This is not always the case: Some providers may offer lower cost products than others, so you need to check to see how any change would impact your particular situation.

4. More effective planning

Consolidating accounts may also improve your financial planning, such as retirement income planning. For example, retirees need to determine how much to withdraw from their retirement accounts each year to ensure that their retirement savings will last their lifetimes—a so-called sustainable withdrawal rate. They also need to make sure they are meeting their required minimum distributions (RMDs) from retirement accounts when the time comes at age 70½.

"Planning across multiple providers can make it harder to get a realistic view of your cash flow, needs, and progress," notes Dowd. "Being able to work with a single company for all your savings can make it easier."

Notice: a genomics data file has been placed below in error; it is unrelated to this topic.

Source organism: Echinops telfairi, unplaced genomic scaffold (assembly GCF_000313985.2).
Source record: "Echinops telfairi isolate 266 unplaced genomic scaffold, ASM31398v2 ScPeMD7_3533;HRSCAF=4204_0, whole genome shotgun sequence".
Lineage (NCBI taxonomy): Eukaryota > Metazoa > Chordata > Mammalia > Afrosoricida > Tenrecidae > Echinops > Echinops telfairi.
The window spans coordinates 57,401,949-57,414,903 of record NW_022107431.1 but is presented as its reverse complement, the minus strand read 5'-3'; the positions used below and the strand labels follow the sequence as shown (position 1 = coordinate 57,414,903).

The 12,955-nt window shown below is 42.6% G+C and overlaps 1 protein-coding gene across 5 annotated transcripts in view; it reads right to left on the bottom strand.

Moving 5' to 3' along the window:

Look before you leap

If you decide to consolidate, do it wisely. Consider whether consolidating will mean liquidating certain investments and possibly incurring tax consequences. For mutual fund investors, consider the investment options, particularly if your 401(k) or workplace plan offers institutional shares, which may be less expensive. Overall, you need to be sure that the benefits outweigh any potential costs.

Consolidating is a decision that needs some time and consideration, but the potential benefits may make it worth your while. You could find it easier to set and maintain your asset allocation, as well as diversify your portfolio more effectively. You might find opportunities to save money, through both improved tax efficiency and the lower fees often associated with having more money at one provider. Most of all, you'll have a chance to plan more effectively and to take control of your finances. That's a move that, in the end, could improve your overall financial picture.

Next steps to consider

Give your money the chance to continue to grow tax-deferred.

Here are tips to help move money from an old 401(k) to a Fidelity IRA.

Get guidance on rolling after-tax 401(k) assets into a Roth IRA.